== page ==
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Bedtime Routines for Young Children

Sleep is as necessary to your child’s overall health as is proper nutrition and plenty of exercise. Sleep gives the body a chance to rest. It is a time in which the events we experience during waking hours are integrated into our memories as well as a time for our bodies to make repairs from daily wear and tear.

Children who do not sleep well do not learn as well and have a higher rate of behavior problems. Additionally, they may experience more illness as their immune system is not as effective.

How Much Sleep is Enough?

So, how much sleep is enough for your child? Well, it depends on your child. Some kids need more sleep than others. Boys Town Pediatrics recommends that:

  • Kids 5-12 years of age get between 10 and 11 hours of sleep each night.
  • Teens 13-14 years of age get between 8 and 9 hours of sleep each night.
  • Teens 15 and older get around 8 hours of sleep each night.

You will know when your child is not getting enough sleep if he or she is tired or cranky, has difficulty following directions, is unable to concentrate on school work, or is abnormally clumsy when participating in activities in which he or she normally excels.

Tips for Helping Your Child Sleep

The best way to help your child get enough sleep is to develop a regular sleep routine and a consistent schedule for bedtime and waking. Stick to this schedule during the week and on weekends.

Other ways to make sure your child gets the amount of sleep appropriate for his or her age include:

  • Spending 20-30 minutes before bedtime relaxing. Have your child take a warm bath or read during this time.
  • Not keeping a television in your child’s bedroom. Watching television before going to bed can make it harder to fall asleep.
  • Keeping caffeine to a minimum (i.e., soda, chocolate, coffee).
  • Monitoring your child’s television viewing. Scary or disturbing programs can interfere with his or her ability to fall asleep.
  • Not exercising before bedtime.
  • Designating your child’s bed a “sleep only” area. Reading, doing homework, playing games and talking on the phone should be done in a separate location.

When to Call a Doctor about Your Child’s Sleep Problems

If your child is having trouble sleeping, there may be an underlying cause. It is possible that a more serious condition is the cause for your child’s lack of sleep. Such problems include depression, substance abuse or sleep apnea. If you suspect that your child is suffering from something more serious than simply not being able to go to sleep, schedule a visit with his or her physician. It’s likely that a doctor will be able to get to the bottom of your child’s sleep problems.

 
  • Bedtime Routines for Young Children

    Connie J. Schnoes, Ph.D..​
    ​Boys Town Center for Behavioral Health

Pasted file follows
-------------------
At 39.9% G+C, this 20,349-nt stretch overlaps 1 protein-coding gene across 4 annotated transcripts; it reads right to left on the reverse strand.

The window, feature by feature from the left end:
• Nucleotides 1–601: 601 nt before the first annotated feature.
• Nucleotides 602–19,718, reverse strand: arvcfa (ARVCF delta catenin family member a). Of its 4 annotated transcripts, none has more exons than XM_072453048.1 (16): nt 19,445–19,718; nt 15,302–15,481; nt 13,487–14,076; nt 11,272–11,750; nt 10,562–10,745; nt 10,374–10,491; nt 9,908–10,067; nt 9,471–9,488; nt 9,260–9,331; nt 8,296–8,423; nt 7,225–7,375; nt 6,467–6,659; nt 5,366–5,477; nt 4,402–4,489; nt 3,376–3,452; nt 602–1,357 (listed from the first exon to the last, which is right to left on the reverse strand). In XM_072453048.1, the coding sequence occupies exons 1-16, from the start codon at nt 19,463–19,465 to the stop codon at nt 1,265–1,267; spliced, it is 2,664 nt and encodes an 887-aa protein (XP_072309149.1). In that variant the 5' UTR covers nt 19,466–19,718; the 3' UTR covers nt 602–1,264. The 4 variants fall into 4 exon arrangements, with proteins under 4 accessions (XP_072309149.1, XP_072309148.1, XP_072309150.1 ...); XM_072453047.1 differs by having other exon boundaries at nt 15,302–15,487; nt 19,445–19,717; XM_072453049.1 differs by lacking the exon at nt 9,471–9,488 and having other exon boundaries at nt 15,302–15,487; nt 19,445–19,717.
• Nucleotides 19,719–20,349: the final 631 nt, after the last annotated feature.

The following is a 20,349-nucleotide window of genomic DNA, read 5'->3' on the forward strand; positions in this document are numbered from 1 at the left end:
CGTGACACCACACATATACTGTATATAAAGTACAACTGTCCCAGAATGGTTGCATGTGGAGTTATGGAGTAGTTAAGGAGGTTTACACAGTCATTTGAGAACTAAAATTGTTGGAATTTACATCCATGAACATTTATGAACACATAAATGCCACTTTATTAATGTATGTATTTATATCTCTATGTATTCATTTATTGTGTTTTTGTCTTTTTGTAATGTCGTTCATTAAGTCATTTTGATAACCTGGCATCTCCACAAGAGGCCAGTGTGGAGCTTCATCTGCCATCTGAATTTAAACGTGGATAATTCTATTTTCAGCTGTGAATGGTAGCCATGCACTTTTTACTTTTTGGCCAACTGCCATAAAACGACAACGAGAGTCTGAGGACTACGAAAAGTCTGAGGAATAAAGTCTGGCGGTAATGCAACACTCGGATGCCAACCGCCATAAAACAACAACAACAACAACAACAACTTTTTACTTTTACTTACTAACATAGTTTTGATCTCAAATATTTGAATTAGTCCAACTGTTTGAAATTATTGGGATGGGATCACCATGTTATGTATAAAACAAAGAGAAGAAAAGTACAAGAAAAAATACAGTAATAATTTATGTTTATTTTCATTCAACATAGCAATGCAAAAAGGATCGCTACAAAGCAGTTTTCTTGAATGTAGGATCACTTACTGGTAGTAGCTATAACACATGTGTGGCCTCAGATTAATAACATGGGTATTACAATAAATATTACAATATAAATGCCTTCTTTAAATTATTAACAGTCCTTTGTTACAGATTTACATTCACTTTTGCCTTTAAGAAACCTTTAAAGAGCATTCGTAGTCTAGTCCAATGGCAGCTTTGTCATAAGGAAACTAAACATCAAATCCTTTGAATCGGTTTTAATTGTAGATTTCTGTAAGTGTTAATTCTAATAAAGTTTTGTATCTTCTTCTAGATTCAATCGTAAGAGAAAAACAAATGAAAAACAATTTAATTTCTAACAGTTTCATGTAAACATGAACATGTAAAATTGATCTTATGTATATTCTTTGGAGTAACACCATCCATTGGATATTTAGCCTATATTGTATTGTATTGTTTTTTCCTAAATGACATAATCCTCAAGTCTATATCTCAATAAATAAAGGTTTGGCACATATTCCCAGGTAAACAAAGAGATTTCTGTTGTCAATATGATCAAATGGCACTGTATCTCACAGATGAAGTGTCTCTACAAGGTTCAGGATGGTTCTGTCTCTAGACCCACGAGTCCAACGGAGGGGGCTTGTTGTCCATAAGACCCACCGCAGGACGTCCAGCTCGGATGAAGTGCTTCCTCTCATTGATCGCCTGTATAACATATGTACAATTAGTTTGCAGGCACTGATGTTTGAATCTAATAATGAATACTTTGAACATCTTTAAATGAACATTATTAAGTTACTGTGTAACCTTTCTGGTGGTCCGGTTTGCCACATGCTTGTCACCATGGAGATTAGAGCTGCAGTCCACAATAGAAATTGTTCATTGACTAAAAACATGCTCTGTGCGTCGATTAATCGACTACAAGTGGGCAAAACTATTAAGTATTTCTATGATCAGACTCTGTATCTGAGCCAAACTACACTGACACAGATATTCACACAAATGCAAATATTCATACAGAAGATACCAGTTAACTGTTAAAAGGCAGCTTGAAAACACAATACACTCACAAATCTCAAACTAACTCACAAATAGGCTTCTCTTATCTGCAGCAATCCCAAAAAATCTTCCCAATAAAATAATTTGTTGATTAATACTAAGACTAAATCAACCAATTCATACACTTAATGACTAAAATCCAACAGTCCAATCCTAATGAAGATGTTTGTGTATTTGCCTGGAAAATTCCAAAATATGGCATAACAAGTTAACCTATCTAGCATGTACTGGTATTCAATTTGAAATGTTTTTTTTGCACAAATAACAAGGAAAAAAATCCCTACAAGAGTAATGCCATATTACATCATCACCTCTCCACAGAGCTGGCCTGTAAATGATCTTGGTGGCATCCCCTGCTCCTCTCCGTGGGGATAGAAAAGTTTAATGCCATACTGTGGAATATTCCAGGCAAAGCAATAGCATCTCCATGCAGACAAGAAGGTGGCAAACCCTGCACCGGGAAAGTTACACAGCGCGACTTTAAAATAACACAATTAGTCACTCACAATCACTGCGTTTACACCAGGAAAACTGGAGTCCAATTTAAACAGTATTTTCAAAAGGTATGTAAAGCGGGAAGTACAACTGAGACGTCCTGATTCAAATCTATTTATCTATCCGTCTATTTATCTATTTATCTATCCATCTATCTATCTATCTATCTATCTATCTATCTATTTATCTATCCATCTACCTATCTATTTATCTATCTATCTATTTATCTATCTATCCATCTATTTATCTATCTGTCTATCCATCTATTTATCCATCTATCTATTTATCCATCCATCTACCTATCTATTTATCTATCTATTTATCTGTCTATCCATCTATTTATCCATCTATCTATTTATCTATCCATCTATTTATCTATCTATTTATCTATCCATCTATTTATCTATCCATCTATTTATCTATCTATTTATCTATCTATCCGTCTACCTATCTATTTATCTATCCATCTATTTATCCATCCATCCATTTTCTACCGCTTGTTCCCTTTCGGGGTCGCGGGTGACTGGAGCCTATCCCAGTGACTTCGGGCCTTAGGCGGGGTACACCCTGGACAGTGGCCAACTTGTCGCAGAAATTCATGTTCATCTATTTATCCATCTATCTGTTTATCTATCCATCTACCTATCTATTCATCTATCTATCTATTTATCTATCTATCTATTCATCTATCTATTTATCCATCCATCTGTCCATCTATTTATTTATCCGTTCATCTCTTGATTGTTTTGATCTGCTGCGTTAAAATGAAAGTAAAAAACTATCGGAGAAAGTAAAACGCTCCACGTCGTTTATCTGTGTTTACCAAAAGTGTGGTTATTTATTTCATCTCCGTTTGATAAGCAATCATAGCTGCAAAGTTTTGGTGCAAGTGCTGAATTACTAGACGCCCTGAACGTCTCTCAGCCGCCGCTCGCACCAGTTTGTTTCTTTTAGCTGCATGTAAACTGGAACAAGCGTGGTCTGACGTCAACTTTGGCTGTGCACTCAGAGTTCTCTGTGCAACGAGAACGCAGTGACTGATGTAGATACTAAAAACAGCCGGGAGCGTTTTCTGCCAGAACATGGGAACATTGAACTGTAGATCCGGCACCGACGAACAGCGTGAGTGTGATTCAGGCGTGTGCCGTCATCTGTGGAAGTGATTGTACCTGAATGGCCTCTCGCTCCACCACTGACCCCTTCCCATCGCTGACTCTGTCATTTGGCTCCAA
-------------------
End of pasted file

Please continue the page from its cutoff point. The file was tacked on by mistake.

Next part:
I would say the main reason children resist bedtime is because the fun of the day is over and they don't get to play anymore. The toys are up, they have to go in their room, be by themselves, be in the quiet, and there is no stimulation.

    What can parents do to make bedtime less stressful?

    They can build a routine so the kid gets used to this is what we do, this is how it works, and you end up in bed so that it's hopefully a pleasant, fun interaction where they're getting their pajamas on, reading a story, saying some prayers together, whatever works for that family. The other thing that is really important to do is to teach them to fall asleep by themselves. We don't think about that as parents in a conscious way, but we really do learn how to fall asleep and children need to learn how to do that by themselves.

    How much sleep should children get every night?

    For toddlers and younger children, you're thinking about it in a 24 hour period, not just at night. For younger children who are still napping, 10 hours over night and probably a couple hour nap during the day. By the time a child is 5 or 6 years old, they still need 11 hours a night on average. As they get older and approach middle-elementary, like 10 years of age, we are looking at 10 hours of sleep. So it's still a lot of sleep for children and that would be all at night because they are not napping anymore. 

    How does lack of sleep impact children?

    The most obvious way that parents would see is that their behavior is more disruptive and over-active. Adults get tired and slow down. Little kids wind up and get more active. Things that are less obvious is the impact on their health and their learning. Our brains are so busy while we are sleeping and if we don't get enough sleep then it's really not doing the job it needs to do.

    When should parent seek help for bedtime issues?

    If they have tried everything they know and have read and been encouraged to do and are still spending an excessive time, more than a half hour, then getting help can bring a lot of relief both to the parent and the child.​​​

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